Two More Obsessive Maps

by Don Friedman on December 28, 2016

First up, from the New York Times: Mapping the Shadows of New York City: Every Building, Every Block.

Next, from Will Geary via Boing Boing a video map: Visualizing 24 hours of subway activity in New York City. (As a bonus, this link also includes a video map showing CitiBike use over 24 hours.)

While these maps are quite different – the shadow map is a meaningful discussion of a topic that has been heavily discussed since New Yorkers first started building tall buildings, while the subway map is basically eye candy – but they share two characteristics that mark them as modern. First, they are not static. The shadow map is partially interactive and the subway map is a video. Second, more importantly, they are both based on taking large data sets and visualizing them as maps. Turning data into non-static maps is as good an illustration of a picture being worth a thousand words as you’ll ever see.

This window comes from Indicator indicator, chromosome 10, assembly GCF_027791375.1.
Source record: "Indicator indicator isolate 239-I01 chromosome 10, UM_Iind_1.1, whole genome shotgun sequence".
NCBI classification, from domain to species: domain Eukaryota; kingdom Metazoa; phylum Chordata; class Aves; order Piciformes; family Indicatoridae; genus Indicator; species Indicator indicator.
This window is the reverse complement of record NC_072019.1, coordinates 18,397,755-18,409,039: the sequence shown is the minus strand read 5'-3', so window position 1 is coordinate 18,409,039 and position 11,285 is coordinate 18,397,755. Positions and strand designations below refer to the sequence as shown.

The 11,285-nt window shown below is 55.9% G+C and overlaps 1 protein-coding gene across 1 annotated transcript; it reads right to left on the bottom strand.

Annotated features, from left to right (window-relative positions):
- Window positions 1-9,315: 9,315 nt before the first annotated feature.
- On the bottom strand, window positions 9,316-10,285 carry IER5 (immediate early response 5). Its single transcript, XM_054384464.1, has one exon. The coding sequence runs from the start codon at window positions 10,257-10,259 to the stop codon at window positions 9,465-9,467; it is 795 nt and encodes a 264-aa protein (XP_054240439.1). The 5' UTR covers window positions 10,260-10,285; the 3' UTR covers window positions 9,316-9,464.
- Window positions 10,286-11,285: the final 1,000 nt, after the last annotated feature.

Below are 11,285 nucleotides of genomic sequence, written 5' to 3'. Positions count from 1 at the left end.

Finally, some small data. The map below is from a 1903 Sanborn map of Queens. It’s fascinating for me to look at this map and those surrounding it because this is the neighborhood I grew up in. Nearly every street was renamed before my family moved there, some 65 years later. The block of Cypress Avenue marked as “Not Opened” is, under another name, the street I grew up on.

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